“Morning by morning, O Lord, you hear my voice”
(Please read John 6:61-63)
Have you ever seen one of those old, original “phonographs,” which used a needle to reproduce the sound recorded on disks that spun first at 78 and later at 78, 45 or 33 revolutions per minute?
How primitive that equipment seems now, when voices, music and other sounds can be recorded just about anywhere and played back everywhere, and it is commonplace to hear the actual sounds of faraway events on the daily news.
Wouldn’t it be interesting if our remote ancestors had had some way of leaving their recorded words for posterity? What if Jesus had left behind some sermons and conversations recorded in his own voice? What if any listener could hear those recorded words in his own language? (Remember that at Pentecost the people heard the apostles as if the apostles were speaking in each listener’s own language.) And what if we could buy the recorded words inexpensively at a nearby store?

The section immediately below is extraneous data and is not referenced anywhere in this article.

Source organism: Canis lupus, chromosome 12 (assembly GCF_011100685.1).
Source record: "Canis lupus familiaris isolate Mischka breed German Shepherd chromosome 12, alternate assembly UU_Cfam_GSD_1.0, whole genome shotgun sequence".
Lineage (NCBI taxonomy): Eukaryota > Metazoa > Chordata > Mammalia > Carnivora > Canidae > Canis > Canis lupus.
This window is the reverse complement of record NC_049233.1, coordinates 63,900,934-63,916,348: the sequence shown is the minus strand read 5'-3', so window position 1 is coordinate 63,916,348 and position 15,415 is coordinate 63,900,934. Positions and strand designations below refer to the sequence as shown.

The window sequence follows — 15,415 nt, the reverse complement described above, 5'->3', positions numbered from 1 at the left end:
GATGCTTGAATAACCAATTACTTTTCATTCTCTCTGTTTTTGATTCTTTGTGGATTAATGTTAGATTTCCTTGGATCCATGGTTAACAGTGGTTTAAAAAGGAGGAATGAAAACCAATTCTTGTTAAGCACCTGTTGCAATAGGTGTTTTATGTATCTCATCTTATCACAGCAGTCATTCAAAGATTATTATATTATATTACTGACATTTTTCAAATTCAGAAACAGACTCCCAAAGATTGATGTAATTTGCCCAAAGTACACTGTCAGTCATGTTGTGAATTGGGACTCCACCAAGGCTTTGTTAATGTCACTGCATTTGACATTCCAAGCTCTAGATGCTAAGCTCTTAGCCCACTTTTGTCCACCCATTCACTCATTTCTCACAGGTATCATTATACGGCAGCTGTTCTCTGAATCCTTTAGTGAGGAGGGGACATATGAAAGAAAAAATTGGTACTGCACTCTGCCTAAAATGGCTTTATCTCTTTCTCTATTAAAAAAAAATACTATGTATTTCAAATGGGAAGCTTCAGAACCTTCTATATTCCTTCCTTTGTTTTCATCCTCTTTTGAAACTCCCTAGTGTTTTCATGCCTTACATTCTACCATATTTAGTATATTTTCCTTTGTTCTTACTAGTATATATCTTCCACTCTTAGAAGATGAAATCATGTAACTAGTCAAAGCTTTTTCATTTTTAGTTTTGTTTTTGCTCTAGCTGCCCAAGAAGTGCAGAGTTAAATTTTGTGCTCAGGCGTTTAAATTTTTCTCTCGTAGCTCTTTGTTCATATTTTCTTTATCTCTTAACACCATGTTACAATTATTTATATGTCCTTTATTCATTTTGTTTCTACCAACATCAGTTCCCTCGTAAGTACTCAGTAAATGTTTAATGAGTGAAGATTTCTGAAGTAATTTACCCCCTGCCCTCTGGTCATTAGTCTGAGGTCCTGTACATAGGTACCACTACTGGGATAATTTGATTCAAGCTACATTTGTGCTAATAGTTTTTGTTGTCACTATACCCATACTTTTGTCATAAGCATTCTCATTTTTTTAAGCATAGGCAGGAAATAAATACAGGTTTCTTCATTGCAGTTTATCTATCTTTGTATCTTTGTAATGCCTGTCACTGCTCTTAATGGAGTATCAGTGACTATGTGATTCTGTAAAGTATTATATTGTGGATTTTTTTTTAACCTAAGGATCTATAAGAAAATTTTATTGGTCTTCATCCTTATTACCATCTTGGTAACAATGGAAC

Would they be circulated throughout the world and eagerly sought after by people who wanted to know more about Jesus? Would people who owned them listen carefully to some portion every day and gradually commit the words to memory?
Well, we actually have many of Jesus’ words, preserved for us in print through the providence of God and printed in almost all the languages of our world. And they’re available in recorded form too, not Jesus’ own voice but his own words. Probably we can assume that we would treat those “what if” recordings, if we had them, about the same way we treat the record we do have, which is the Bible.
How do you treat yours?